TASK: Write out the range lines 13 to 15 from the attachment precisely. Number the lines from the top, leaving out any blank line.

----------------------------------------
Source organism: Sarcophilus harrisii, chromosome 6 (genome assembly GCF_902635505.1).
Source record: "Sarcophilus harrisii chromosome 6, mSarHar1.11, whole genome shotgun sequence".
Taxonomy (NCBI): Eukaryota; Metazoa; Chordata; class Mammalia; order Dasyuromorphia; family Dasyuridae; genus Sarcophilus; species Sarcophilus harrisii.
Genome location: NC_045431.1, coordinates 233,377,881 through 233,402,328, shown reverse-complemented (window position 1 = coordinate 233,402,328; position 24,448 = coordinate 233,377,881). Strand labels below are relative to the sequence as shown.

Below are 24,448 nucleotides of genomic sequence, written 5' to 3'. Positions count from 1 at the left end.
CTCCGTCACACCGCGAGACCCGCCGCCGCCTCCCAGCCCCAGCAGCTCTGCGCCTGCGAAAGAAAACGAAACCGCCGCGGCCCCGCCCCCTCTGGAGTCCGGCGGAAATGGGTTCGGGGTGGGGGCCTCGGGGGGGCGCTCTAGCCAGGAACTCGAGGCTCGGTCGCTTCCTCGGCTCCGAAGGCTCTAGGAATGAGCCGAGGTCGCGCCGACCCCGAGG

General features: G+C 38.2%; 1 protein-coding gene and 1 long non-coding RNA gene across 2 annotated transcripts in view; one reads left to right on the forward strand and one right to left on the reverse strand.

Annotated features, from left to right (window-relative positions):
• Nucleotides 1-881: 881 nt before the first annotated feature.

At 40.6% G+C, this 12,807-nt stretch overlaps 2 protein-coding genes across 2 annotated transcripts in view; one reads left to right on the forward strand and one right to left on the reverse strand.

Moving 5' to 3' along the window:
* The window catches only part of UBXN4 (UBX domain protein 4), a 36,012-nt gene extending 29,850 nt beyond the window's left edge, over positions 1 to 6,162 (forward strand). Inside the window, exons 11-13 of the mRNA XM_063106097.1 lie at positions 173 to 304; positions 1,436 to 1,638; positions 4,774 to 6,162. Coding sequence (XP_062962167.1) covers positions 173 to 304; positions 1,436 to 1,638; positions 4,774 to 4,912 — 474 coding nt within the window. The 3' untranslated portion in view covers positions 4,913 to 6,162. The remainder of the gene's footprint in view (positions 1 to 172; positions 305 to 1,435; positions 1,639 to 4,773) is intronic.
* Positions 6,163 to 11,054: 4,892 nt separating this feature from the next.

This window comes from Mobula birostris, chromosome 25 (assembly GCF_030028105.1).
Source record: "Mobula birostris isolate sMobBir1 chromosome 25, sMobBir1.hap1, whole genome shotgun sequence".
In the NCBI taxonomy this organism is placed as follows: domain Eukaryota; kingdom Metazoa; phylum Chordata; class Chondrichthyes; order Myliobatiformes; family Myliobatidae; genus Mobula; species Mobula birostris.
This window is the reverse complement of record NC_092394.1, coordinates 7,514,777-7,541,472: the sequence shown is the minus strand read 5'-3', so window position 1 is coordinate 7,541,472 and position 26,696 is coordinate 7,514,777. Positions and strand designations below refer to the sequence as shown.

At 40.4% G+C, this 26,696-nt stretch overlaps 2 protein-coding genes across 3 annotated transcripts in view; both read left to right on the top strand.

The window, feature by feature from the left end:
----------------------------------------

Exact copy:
* Positions 6,163 to 11,054: 4,892 nt separating this feature from the next.

This window comes from Mobula birostris, chromosome 25 (assembly GCF_030028105.1).
Source record: "Mobula birostris isolate sMobBir1 chromosome 25, sMobBir1.hap1, whole genome shotgun sequence".